Goethe anniversary

Orient and Occident

Two hundred years of the "West-Eastern Divan": "North and West and South shatter, thrones burst and empires tremble" – why Islam is part of German literature. By Heinrich Detering

To say that Islam has been a part of German literature since the 17th century is an understatement. What is seldom appreciated is that among a wealth of individual examples, there are continuities that can’t simply be dismissed as "Orientalist".

In this long history, Goethe’s "West-Eastern Divan" is by no means an exotic exception. Rather, it is the great relay station between enlightened curiosity and a chain of literary works stretching right into the modern era, written in conversation with the Islamic world – with orthodoxies and heresies, Sunni, Shia, and Sufi traditions.

When Goethe started work on the "Divan" in 1815, he already had recourse to a whole library of German expertise on Islam. He certainly didn’t rely solely on Hammer-Purgstall’s renderings of Hafez, which were to lead him into the fiery nucleus of Persian mysticism.

On his desk there was also a German and a Latin translation of the Koran; many volumes of research in the emergent discipline of religious studies, including the journalism that popularised it; a French biography of the Prophet Muhammad, and, true to Voltaire's motto of "Crush infamy!", the latter's hate-filled Mahomet play, which Goethe himself translated, reluctantly and on commission.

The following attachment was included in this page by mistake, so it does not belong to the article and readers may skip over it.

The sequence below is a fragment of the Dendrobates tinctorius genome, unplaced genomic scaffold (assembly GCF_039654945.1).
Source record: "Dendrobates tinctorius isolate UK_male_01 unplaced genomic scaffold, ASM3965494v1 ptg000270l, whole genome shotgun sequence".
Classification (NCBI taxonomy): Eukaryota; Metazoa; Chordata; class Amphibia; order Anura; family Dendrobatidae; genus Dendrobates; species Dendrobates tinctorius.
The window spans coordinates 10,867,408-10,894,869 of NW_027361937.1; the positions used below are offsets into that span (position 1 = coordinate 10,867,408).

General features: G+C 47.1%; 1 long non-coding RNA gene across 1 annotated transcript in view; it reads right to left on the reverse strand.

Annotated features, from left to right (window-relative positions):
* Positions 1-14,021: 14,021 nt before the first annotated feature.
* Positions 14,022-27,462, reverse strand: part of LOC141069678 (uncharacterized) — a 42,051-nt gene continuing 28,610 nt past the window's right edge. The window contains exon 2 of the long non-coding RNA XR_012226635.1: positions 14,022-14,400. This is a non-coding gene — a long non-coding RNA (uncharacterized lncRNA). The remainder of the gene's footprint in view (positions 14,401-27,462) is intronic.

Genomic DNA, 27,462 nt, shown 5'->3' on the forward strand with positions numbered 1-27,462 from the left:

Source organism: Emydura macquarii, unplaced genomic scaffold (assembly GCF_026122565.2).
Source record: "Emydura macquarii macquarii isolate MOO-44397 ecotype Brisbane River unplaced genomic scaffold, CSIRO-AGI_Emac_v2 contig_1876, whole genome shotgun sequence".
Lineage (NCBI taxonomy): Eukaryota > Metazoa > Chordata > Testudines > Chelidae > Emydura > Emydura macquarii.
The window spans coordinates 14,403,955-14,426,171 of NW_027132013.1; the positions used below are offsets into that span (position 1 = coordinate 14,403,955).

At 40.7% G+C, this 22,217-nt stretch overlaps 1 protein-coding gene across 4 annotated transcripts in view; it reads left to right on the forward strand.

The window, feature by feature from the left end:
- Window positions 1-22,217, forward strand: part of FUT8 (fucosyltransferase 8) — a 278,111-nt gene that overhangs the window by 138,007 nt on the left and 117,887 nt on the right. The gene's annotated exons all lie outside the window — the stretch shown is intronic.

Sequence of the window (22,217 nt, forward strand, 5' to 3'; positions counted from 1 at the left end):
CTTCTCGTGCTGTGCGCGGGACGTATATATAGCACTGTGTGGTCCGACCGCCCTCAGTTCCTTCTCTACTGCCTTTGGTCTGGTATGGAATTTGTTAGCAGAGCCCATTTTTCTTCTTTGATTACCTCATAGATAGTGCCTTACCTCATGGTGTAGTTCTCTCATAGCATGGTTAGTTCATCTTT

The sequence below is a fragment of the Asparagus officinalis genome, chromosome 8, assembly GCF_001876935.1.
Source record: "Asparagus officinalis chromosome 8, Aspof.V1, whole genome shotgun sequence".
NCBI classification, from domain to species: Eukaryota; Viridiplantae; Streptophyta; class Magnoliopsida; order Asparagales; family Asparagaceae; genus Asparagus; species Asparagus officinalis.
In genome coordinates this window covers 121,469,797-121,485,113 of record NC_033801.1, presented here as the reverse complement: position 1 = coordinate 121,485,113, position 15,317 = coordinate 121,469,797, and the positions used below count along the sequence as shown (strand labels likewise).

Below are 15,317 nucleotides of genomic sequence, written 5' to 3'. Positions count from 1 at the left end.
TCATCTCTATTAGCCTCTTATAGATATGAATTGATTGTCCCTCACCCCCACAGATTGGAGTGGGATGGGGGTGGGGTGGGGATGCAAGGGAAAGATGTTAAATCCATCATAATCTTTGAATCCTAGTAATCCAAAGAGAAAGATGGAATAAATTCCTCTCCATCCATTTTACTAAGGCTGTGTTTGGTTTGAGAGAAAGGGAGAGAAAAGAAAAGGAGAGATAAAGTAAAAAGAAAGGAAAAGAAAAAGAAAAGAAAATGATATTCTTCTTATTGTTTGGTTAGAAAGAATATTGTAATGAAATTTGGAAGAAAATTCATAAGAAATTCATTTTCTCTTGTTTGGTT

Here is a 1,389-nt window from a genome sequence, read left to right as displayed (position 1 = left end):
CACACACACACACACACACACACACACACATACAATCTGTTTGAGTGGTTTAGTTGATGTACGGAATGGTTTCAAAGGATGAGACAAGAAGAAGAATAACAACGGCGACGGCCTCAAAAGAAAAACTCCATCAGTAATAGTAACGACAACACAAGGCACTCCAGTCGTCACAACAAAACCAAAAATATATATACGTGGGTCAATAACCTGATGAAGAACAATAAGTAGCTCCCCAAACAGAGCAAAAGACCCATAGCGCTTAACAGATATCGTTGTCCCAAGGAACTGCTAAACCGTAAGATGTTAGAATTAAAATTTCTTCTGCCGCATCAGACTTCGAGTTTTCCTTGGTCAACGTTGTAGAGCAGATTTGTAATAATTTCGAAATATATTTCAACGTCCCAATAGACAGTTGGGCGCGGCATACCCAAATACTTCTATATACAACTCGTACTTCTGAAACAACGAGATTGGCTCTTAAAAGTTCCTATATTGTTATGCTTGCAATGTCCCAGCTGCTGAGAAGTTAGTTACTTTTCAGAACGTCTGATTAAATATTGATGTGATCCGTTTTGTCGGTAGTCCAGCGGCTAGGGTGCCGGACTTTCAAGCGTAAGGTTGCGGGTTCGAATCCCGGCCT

A trunk full of literary marvels

Among the voices that speak in his work, however, are some that are easily overlooked. The voice of Lessing for example, who like many of his contemporaries thought he recognised a potentially enlightened form of religion in the strict monotheism and morality of Islam.

Portrait of Johann Wolfgang von Goethe (photo: Imago/Image Brooker)
Referencing the growing knowledge about the Islamic world: when Goethe started work on the "Divan" in 1815, he already had recourse to a whole library of German expertise on Islam. He certainly didn’t rely solely on Hammer-Purgstall’s renderings of Hafez, which were to lead him into the fiery nucleus of Persian mysticism

Or the voice of the graceful Wieland, who took traditional fairy-tales from the East and in his poetry, such as "Oberon", sketched out his own dream image of a reconciliation between the Christian West and Islamic East. Or the voices of the travellers who, since the Baroque period, had brought back not only silks and spices from Persia and Arabia, but poetry, too.

Returning from Persia in 1639, for instance, the diplomatic delegation from Schleswig may not have brought back the hoped-for trade deals, but they did bring a work of literary genius like Sheikh Saadi’s "Gulistan". The polymath Adam Olearius didn’t just translate this poem into elegant Baroque German; he decorated it himself so ingeniously, playing with Islamic calligraphy and iconography, that in his "Divan" project, Goethe was able to draw on both the verses and the design of a German book with an Islamic look and feel.

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